The shocks to the system from the overproduction of certain primary products such as wheat; from the 1927 reduction of interest rates in the United States (if it was one); from the halt of lending to Germany in 1928; or from the stock-market crash of 1929 were not so great. Shocks of similar magnitude had been handled in the stock-market break in the spring of 1920 and the 1927 recession in the United States. The world economic system was unstable unless some country stabilized it, as Britain had done in the nineteenth century and up to 1913. In 1929, the British couldnt and the United States wouldnt. When every country turned to protect its national private interest, the world public interest went down the drain, and with it the private interests of all.
This `conspiracy of dunces' seems unavoidable. The world is continually complex, and there will always be some first army to march across a bridge in lock step and cause it to collapse.
By far, the most curious note was the following:
For the first time on any substantial scale, the economic system developed an asymmetry: with expansion from full employment, one encountered price and wage increases in the manufacturing sector; with contraction, stubborn resistance of prices and wages and unemployment. The British example was the sharpest. But in Germany, too, it was noted that a new phenomenon - unemployment - showed up after the war.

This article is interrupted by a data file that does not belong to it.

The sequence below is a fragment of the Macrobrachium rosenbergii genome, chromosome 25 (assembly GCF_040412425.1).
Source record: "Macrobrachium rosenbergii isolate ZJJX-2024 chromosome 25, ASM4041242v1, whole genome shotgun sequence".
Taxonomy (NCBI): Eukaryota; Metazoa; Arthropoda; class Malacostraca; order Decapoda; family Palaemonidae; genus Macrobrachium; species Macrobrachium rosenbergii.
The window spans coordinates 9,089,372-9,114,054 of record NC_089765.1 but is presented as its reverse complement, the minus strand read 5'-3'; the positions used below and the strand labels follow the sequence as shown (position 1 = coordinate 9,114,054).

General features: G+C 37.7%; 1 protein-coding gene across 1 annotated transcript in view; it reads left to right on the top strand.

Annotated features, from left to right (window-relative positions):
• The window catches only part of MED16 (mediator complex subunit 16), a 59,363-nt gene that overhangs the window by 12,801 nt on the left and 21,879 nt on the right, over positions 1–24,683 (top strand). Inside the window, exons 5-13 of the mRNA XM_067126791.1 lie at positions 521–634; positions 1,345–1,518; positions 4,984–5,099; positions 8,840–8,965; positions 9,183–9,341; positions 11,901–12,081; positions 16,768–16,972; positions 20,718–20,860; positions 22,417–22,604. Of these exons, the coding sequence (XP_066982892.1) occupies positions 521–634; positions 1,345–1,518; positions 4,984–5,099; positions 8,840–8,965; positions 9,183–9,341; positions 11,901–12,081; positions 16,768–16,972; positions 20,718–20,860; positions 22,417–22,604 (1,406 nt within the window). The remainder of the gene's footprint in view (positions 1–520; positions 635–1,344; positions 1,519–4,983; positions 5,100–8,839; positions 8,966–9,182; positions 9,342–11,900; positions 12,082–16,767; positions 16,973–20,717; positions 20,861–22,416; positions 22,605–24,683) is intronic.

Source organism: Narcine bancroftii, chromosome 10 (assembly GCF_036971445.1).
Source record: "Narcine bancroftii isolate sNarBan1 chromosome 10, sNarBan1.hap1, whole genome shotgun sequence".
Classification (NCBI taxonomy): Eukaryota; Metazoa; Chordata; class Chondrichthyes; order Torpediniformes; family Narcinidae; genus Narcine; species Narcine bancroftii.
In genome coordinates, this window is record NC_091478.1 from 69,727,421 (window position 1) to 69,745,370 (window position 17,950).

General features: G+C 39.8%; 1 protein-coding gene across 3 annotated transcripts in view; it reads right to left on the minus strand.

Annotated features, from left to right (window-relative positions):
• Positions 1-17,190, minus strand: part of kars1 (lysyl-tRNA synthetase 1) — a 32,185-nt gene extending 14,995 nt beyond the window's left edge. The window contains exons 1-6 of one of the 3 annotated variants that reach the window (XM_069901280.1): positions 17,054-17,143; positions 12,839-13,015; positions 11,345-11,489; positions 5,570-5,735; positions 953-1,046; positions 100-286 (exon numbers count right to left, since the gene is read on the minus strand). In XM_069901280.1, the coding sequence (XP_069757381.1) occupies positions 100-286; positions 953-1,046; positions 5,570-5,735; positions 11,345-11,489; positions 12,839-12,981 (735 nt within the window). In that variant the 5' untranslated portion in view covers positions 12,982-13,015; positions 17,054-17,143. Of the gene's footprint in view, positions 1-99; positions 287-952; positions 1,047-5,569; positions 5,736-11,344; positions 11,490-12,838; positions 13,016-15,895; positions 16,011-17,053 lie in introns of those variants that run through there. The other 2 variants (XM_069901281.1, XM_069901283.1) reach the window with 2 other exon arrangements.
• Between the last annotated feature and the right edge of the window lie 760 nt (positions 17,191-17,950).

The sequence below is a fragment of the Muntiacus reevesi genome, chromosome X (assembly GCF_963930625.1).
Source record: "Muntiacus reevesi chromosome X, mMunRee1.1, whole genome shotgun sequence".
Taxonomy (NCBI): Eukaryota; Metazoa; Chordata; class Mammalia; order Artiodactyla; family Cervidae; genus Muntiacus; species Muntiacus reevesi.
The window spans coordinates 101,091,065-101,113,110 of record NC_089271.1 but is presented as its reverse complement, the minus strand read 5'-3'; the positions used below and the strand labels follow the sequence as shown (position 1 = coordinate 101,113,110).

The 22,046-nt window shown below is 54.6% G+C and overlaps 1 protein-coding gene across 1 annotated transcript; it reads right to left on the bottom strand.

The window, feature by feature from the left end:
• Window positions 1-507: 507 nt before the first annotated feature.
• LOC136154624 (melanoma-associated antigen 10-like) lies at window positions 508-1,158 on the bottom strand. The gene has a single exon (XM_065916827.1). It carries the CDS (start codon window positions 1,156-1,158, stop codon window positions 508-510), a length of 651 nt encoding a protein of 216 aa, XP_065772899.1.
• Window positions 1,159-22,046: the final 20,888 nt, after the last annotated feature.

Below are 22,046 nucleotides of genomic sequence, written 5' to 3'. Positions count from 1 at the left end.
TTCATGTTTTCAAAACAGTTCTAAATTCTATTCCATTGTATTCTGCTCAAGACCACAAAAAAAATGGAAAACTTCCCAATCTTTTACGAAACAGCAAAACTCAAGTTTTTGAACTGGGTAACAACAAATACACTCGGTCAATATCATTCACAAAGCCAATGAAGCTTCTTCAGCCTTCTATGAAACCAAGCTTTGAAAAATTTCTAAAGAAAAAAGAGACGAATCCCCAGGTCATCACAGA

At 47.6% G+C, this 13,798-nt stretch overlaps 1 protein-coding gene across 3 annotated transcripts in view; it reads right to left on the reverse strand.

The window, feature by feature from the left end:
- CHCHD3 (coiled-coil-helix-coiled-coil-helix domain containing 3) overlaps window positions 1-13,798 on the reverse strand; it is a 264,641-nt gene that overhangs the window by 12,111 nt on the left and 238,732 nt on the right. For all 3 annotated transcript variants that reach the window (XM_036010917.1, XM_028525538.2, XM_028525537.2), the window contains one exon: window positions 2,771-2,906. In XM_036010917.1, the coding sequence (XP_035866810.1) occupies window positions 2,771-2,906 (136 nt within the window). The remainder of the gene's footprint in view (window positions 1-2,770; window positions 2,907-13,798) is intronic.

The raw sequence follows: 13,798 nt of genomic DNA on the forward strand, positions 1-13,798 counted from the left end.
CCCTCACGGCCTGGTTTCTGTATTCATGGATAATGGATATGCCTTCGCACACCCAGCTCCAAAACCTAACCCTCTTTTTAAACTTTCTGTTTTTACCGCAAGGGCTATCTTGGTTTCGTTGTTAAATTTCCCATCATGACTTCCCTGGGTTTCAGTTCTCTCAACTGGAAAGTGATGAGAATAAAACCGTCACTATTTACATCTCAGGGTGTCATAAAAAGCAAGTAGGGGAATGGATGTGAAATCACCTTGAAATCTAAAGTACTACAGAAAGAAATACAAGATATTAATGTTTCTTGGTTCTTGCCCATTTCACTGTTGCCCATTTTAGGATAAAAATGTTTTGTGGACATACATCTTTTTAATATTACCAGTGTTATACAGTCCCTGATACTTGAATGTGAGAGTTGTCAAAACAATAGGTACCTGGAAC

The previous Great Depression (1873 - 1896) had many firms fail with an accompanying increase in unemployment. Perhaps he means structural reasons, ie. not just bankruptcies? The false lesson of the 1920-21 recession (keep wages high) seems to have been the US culprit, but other countries? Perhaps this was a continental problem with unionization? Yet another conspiracy of dunces?
The October 1929 crash of the stock market strikes no chords in my memory. With the rest of the world, I was aware of it, but to a sophomore in college it meant little. The familys few stocks were owned outright rather than on margin. Despite the decline of business, and with the help of an uncle in shipping, I got a job the next summer working on a freighter delivering heavy equip ment from Copenhagen to Leningrad and bringing back wood- pulp from Kotka, Raumo and Kemi in Finland. I dont think this was ordinary dumping, but I dont know. It was not the kind of exchange-dumping which occurred after 1932 and is discussed in Chapter 8. It was memorable mainly for the fact that one could drink beer and spirits against ones pay after the ship reached Copenhagen. (My wages as a deck-boy were $20 a month.) The trip cultivated an interest in international trade and a taste for Tuborg beer which have lasted all my life.